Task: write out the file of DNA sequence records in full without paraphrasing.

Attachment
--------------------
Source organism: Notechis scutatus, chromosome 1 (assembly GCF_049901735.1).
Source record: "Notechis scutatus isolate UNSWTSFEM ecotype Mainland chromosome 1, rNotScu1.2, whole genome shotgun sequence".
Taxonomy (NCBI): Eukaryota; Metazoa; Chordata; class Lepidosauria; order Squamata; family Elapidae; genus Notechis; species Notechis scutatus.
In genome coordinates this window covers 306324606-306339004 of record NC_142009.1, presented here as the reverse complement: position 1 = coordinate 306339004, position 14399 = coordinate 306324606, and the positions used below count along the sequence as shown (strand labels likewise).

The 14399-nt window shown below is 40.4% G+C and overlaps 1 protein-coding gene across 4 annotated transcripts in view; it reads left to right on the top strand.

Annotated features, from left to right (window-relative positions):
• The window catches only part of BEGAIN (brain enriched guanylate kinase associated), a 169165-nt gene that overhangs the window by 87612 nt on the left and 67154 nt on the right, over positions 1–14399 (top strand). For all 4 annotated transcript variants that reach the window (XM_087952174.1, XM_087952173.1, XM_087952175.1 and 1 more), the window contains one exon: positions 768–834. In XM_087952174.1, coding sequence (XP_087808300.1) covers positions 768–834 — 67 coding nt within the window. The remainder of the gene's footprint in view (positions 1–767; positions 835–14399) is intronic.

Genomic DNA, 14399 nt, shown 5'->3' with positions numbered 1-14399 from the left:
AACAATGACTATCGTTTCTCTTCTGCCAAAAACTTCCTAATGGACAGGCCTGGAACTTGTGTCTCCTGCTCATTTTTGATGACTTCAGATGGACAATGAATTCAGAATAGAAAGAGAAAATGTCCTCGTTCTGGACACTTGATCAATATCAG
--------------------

Source organism: Notechis scutatus, chromosome 1 (assembly GCF_049901735.1).
Source record: "Notechis scutatus isolate UNSWTSFEM ecotype Mainland chromosome 1, rNotScu1.2, whole genome shotgun sequence".
Taxonomy (NCBI): Eukaryota; Metazoa; Chordata; class Lepidosauria; order Squamata; family Elapidae; genus Notechis; species Notechis scutatus.
In genome coordinates this window covers 306324606-306339004 of record NC_142009.1, presented here as the reverse complement: position 1 = coordinate 306339004, position 14399 = coordinate 306324606, and the positions used below count along the sequence as shown (strand labels likewise).

The 14399-nt window shown below is 40.4% G+C and overlaps 1 protein-coding gene across 4 annotated transcripts in view; it reads left to right on the top strand.

Annotated features, from left to right (window-relative positions):
• The window catches only part of BEGAIN (brain enriched guanylate kinase associated), a 169165-nt gene that overhangs the window by 87612 nt on the left and 67154 nt on the right, over positions 1–14399 (top strand). For all 4 annotated transcript variants that reach the window (XM_087952174.1, XM_087952173.1, XM_087952175.1 and 1 more), the window contains one exon: positions 768–834. In XM_087952174.1, coding sequence (XP_087808300.1) covers positions 768–834 — 67 coding nt within the window. The remainder of the gene's footprint in view (positions 1–767; positions 835–14399) is intronic.

Genomic DNA, 14399 nt, shown 5'->3' with positions numbered 1-14399 from the left:
AACAATGACTATCGTTTCTCTTCTGCCAAAAACTTCCTAATGGACAGGCCTGGAACTTGTGTCTCCTGCTCATTTTTGATGACTTCAGATGGACAATGAATTCAGAATAGAAAGAGAAAATGTCCTCGTTCTGGACACTTGATCAATATCAG